Thomas Stanley who wrote the book The Millionaire Next Door, explained in his book that the courage to be different is a contributing factor in most millionaire’s successes. “One of the reasons that millionaires are economically successful is that they think differently,” he writes. While no man is an island, those that profit from the stock market know the value of independent thought.
I’ve often thought of writing a book about how to achieve success with stock investing. The title? It would be this – “The shortest book ever written about stock investing”. The book would contain only one page and only one sentence, which would read: “To be successful with stocks, think and act differently than most everyone else”.
How Fortunes Are Made In The Stock Market
Indeed, much of success in investing, and in life, comes from having the courage to think and act differently from everyone else. And this is harder than it sounds. When everyone is rushing to sell stocks in a recession, it takes a lot of conviction to stand opposite of the herd and buy stocks. But my friends, that’s exactly how fortunes are made in the stock market.
To illustrate, let me take an example right out of today’s headlines – the country’s deficit. Before I go there, here’s a little background on how our deficit is financed:
Governments typically issue bonds to finance their country’s deficit. Most creditors think that the government is highly unlikely to not repay its creditors, therefore this makes government bonds more attractive than say riskier corporate bonds. As a result, government interest rates remain relatively low. This allows governments to keep running deficits for years.
The United States finances its deficit with Treasury bills, notes and bonds. That’s the government’s way of printing money. It is creating more credit denominated in our currency. Over time, it does lower the value of this currency. That’s because, as bonds flood the market, the supply outweighs the demand.
As bills come due, they simply create more credit and pay it off. That lowers the value of the currency as the money supply increases. But here’s the thing – If the deficit is moderate, it doesn’t hurt the economy. Instead, it actually boosts economic growth.
Did I just say that deficits are good? You bet I did. They’re not just good, they can be really good for stock investors.
Here’s what I mean…
Historically, deficits have been attacked by everyone. Political parties use deficits to blame their opponents and the previous administration. And since the talking heads on TV love a good fight, they beat the “deficits are bad” drums until everyone has it in their head that deficits are bad for stocks.
Mr. Facts Sets The Record Straight
Unfortunately for them, our good friend Mr. Facts tells us this is wrong. History shows it’s actually the reverse. Twelve months after budget surpluses, stocks have returned only 1.3% on average. And they returned just .1% after 24 months and just 7.1% after 36 months. And of deficits? The returns are much better: 20.1% after 12 months, 29.7% after 24 months and 35.1% after 36 months. So, if you’re inclined to sell your stocks after reading a screaming headline about deficits, you may make the wrong move.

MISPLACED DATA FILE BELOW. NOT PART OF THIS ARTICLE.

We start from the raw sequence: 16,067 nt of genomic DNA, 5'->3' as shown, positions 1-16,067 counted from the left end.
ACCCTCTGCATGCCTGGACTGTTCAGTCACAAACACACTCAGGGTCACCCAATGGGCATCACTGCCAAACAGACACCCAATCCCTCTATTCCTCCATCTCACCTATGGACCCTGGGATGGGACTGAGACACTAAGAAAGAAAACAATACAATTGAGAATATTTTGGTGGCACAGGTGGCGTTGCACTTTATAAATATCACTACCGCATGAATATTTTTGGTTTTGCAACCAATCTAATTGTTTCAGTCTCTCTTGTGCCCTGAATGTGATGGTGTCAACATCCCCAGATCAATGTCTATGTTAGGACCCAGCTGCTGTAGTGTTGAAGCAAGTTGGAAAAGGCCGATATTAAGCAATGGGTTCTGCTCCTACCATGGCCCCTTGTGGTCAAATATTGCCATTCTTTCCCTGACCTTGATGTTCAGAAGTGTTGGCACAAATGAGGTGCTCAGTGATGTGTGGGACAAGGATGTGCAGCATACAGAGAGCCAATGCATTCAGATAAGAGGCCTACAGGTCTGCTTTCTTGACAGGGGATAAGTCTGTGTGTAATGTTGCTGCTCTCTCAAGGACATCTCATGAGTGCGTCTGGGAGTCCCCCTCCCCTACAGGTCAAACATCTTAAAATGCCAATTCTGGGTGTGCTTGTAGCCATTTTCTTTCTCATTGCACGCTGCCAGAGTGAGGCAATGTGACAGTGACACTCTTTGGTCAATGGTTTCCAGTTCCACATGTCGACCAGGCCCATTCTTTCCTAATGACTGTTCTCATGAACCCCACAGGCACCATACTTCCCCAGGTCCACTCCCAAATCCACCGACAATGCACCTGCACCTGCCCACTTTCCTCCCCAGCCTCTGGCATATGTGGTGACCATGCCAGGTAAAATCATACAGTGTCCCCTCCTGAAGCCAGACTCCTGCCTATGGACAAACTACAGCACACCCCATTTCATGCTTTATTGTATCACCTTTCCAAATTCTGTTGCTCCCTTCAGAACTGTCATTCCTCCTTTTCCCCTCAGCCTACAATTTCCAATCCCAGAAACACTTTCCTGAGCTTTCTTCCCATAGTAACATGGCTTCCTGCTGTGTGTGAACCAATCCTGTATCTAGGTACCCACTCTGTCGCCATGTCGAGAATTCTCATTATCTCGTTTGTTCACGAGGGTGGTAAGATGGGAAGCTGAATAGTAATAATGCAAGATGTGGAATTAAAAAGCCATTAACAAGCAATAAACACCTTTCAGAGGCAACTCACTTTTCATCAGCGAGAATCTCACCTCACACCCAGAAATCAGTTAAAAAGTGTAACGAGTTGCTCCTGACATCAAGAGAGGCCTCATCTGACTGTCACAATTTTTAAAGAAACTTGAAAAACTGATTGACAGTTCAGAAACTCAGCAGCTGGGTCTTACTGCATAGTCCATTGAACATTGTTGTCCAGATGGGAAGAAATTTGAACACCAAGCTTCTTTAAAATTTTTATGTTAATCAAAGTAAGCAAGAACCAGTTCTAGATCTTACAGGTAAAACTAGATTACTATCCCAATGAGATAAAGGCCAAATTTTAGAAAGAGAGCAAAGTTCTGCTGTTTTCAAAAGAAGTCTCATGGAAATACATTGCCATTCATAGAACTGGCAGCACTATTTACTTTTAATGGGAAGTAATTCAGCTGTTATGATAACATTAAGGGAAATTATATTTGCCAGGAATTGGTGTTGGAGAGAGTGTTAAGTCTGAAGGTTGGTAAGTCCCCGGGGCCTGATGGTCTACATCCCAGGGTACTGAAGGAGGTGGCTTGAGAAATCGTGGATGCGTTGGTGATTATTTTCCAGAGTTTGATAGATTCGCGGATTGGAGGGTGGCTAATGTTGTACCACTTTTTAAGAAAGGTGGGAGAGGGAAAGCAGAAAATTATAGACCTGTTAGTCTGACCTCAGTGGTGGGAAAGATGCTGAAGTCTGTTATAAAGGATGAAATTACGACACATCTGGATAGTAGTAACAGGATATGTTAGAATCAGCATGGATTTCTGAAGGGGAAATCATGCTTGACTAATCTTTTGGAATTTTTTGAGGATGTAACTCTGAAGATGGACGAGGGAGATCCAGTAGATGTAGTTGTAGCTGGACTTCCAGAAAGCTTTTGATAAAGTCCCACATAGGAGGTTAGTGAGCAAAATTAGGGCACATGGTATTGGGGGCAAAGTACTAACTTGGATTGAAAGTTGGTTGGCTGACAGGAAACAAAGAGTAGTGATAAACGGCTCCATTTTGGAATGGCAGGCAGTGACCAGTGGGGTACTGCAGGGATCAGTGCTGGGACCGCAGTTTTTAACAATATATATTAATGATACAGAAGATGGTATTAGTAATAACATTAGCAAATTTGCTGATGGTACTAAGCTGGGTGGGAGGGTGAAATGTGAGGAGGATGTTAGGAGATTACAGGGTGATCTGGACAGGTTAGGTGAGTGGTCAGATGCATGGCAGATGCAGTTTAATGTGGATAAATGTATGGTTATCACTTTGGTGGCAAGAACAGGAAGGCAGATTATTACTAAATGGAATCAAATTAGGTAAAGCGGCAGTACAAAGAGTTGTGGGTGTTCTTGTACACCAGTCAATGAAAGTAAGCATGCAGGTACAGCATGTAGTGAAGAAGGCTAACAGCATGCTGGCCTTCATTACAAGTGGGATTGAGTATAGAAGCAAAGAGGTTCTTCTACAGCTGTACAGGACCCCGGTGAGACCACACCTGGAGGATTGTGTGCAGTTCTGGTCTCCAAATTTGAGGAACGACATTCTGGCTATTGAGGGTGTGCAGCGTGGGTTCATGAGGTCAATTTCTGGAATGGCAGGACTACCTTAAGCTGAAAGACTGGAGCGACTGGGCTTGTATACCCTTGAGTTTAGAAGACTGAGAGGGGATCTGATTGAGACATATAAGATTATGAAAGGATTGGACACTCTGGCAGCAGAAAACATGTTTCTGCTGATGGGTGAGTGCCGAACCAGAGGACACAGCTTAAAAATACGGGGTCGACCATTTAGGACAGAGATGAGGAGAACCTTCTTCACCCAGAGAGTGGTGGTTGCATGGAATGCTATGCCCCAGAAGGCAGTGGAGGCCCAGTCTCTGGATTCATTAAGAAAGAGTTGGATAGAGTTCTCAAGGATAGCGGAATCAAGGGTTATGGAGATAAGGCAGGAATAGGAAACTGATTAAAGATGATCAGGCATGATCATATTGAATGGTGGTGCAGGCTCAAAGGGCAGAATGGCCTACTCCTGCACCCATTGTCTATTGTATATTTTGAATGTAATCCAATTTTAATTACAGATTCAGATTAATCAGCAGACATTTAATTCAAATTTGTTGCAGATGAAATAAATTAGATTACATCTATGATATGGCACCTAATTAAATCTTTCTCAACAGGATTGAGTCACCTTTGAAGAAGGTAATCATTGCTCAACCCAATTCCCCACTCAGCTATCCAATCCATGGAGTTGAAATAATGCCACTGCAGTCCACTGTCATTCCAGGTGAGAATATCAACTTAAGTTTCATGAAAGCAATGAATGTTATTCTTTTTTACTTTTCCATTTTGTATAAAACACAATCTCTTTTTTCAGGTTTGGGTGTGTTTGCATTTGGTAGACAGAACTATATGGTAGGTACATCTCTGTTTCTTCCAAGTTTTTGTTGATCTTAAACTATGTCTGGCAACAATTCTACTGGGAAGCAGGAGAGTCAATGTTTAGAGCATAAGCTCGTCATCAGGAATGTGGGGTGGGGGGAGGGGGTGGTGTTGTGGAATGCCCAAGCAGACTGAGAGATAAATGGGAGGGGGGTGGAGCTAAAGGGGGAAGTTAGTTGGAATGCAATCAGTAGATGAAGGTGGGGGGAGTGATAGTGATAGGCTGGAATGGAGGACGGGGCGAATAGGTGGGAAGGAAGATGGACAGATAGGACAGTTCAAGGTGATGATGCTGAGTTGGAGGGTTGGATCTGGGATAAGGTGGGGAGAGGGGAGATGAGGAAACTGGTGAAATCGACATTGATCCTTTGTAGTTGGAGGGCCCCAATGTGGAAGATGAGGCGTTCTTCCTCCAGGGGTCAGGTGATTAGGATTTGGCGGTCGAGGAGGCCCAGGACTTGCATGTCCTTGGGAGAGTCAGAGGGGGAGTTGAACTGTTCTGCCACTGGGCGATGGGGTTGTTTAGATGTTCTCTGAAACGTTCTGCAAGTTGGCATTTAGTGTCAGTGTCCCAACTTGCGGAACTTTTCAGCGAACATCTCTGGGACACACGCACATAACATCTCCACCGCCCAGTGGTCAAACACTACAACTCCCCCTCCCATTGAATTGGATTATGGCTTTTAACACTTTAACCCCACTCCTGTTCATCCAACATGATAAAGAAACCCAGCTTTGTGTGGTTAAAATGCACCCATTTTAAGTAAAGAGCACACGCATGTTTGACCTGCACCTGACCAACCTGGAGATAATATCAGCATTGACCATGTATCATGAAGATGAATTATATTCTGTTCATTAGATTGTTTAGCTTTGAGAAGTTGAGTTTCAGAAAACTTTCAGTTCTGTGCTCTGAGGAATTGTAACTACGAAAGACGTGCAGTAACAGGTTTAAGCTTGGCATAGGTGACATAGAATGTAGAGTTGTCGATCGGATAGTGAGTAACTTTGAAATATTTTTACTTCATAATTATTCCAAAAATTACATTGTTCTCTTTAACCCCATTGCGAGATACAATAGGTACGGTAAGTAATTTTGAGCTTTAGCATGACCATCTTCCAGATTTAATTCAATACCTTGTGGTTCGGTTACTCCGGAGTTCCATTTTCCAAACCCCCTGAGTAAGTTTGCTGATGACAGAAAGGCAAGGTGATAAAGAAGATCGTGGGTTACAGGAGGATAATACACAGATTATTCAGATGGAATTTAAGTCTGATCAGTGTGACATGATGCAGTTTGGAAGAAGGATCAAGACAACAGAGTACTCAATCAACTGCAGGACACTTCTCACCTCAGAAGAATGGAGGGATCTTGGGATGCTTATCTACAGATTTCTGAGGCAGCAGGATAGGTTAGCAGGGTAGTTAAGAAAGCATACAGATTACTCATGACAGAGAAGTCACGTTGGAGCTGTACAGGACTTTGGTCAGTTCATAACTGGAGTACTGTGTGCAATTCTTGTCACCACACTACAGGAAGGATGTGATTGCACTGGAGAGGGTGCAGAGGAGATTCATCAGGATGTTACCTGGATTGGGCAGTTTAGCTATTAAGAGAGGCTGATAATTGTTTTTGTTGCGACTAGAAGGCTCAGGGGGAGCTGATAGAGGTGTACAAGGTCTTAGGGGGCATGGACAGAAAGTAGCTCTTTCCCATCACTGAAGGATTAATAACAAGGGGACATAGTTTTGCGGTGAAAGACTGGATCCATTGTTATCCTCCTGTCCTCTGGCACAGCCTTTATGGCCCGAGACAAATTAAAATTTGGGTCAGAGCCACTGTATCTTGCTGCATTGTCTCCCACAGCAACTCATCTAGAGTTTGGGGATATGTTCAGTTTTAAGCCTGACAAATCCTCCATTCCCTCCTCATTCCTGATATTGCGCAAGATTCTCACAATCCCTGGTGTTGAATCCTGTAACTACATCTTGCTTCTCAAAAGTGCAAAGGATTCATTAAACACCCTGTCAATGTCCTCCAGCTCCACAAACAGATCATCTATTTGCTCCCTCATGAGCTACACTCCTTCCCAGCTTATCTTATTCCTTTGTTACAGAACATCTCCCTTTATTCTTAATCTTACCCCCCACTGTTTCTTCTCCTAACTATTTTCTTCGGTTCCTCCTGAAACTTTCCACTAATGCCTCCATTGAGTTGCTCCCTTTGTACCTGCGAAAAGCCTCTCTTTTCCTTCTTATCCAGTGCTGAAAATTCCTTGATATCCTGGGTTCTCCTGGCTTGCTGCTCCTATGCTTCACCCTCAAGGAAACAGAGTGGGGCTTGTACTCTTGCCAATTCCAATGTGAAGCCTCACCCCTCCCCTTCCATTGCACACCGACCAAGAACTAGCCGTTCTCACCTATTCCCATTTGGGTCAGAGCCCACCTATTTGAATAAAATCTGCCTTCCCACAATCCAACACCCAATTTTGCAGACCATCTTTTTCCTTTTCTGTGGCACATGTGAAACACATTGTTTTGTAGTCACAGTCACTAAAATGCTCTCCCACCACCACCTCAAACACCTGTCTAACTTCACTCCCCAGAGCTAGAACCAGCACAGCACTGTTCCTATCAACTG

Here’s what is happening…
Government spending is a component of a nation’s total output, known as gross domestic product. When a government runs a deficit, they have to borrow money. No surprise. But what happens next is where the magic begins – they spend it. On average, borrowed money of any type changes hands at least 6 times in the first year. So, the government spends money to build a new bridge. The construction worker makes more money and he goes out and buys a new truck. The truck dealer makes more money and he takes his wife out to dinner to celebrate. And so on and so on. You get the idea.
Spend, Baby Spend
No matter what your opinion of how the government actually spends the money, it will go to either a person, an organization or another government but mostly the first two. These recipients take the money and spend it again creating money velocity. The more money changing hands the more money moves through our economy, benefiting it and its people.
To be clear, I hate deficits both at the personal level and at the government level. In my opinion they represent poor money management and decision making and they certainly can create challenges down the road for either a person or organization. But your job as an investor isn’t to bemoan what you see as policy mistakes, rather it is to profit from your investment decisions. As Warren Buffett has said, the market is not there to instruct you, it’s there to serve you.
The point of today’s essay isn’t that you should try to time the market regarding deficits. I don’t know how you could. Rather, the point is that you shouldn’t automatically do what everyone else is doing (selling because of a scary deficit headline). History shows that would not have worked well for you.
I’ll close this article the way I started it – much of success in investing, and in life, comes from having the courage to think and act differently than everyone else. To do that takes an inquisitive mind, one that wants to understand things, not just to be told things. One that will peer behind the scenes of the headlines and do research into what is really happening. One that doesn’t make its decisions based on what everyone else is doing. That mind is the wealthy mind. The financially free mind.
Be free. Nothing else is worth it.
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